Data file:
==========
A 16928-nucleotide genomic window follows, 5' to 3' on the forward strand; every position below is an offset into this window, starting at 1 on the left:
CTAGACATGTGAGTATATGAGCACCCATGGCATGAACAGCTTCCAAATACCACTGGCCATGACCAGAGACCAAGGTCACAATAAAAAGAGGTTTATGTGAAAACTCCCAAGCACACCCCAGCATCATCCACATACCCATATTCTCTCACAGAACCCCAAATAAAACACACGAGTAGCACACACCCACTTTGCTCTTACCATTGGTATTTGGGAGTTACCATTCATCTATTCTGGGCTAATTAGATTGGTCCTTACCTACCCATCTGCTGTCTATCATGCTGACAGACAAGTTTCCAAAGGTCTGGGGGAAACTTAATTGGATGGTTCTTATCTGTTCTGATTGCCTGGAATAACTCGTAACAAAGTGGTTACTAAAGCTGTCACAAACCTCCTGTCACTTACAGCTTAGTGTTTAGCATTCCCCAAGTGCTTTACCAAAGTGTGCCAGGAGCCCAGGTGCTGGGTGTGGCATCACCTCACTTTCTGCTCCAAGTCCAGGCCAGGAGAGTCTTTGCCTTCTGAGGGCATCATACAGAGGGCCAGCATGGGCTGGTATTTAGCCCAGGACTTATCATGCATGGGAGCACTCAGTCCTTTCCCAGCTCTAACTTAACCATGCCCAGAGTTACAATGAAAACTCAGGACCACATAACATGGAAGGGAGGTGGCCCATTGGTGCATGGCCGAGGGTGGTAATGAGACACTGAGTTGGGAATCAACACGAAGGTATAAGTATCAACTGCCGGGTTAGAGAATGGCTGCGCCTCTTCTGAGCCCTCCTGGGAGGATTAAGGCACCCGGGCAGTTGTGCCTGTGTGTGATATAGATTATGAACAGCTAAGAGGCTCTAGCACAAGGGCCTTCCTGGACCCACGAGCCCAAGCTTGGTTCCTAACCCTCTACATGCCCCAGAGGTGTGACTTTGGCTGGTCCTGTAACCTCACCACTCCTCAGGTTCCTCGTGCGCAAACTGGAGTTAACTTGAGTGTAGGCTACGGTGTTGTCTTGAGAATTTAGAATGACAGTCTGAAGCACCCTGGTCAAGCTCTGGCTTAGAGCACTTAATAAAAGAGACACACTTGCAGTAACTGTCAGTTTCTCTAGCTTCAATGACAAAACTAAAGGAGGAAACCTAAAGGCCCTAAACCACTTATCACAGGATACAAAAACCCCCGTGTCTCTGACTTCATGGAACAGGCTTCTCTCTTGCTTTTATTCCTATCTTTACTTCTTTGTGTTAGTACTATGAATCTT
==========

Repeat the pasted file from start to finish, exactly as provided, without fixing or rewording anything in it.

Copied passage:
A 16928-nucleotide genomic window follows, 5' to 3' on the forward strand; every position below is an offset into this window, starting at 1 on the left:
CTAGACATGTGAGTATATGAGCACCCATGGCATGAACAGCTTCCAAATACCACTGGCCATGACCAGAGACCAAGGTCACAATAAAAAGAGGTTTATGTGAAAACTCCCAAGCACACCCCAGCATCATCCACATACCCATATTCTCTCACAGAACCCCAAATAAAACACACGAGTAGCACACACCCACTTTGCTCTTACCATTGGTATTTGGGAGTTACCATTCATCTATTCTGGGCTAATTAGATTGGTCCTTACCTACCCATCTGCTGTCTATCATGCTGACAGACAAGTTTCCAAAGGTCTGGGGGAAACTTAATTGGATGGTTCTTATCTGTTCTGATTGCCTGGAATAACTCGTAACAAAGTGGTTACTAAAGCTGTCACAAACCTCCTGTCACTTACAGCTTAGTGTTTAGCATTCCCCAAGTGCTTTACCAAAGTGTGCCAGGAGCCCAGGTGCTGGGTGTGGCATCACCTCACTTTCTGCTCCAAGTCCAGGCCAGGAGAGTCTTTGCCTTCTGAGGGCATCATACAGAGGGCCAGCATGGGCTGGTATTTAGCCCAGGACTTATCATGCATGGGAGCACTCAGTCCTTTCCCAGCTCTAACTTAACCATGCCCAGAGTTACAATGAAAACTCAGGACCACATAACATGGAAGGGAGGTGGCCCATTGGTGCATGGCCGAGGGTGGTAATGAGACACTGAGTTGGGAATCAACACGAAGGTATAAGTATCAACTGCCGGGTTAGAGAATGGCTGCGCCTCTTCTGAGCCCTCCTGGGAGGATTAAGGCACCCGGGCAGTTGTGCCTGTGTGTGATATAGATTATGAACAGCTAAGAGGCTCTAGCACAAGGGCCTTCCTGGACCCACGAGCCCAAGCTTGGTTCCTAACCCTCTACATGCCCCAGAGGTGTGACTTTGGCTGGTCCTGTAACCTCACCACTCCTCAGGTTCCTCGTGCGCAAACTGGAGTTAACTTGAGTGTAGGCTACGGTGTTGTCTTGAGAATTTAGAATGACAGTCTGAAGCACCCTGGTCAAGCTCTGGCTTAGAGCACTTAATAAAAGAGACACACTTGCAGTAACTGTCAGTTTCTCTAGCTTCAATGACAAAACTAAAGGAGGAAACCTAAAGGCCCTAAACCACTTATCACAGGATACAAAAACCCCCGTGTCTCTGACTTCATGGAACAGGCTTCTCTCTTGCTTTTATTCCTATCTTTACTTCTTTGTGTTAGTACTATGAATCTT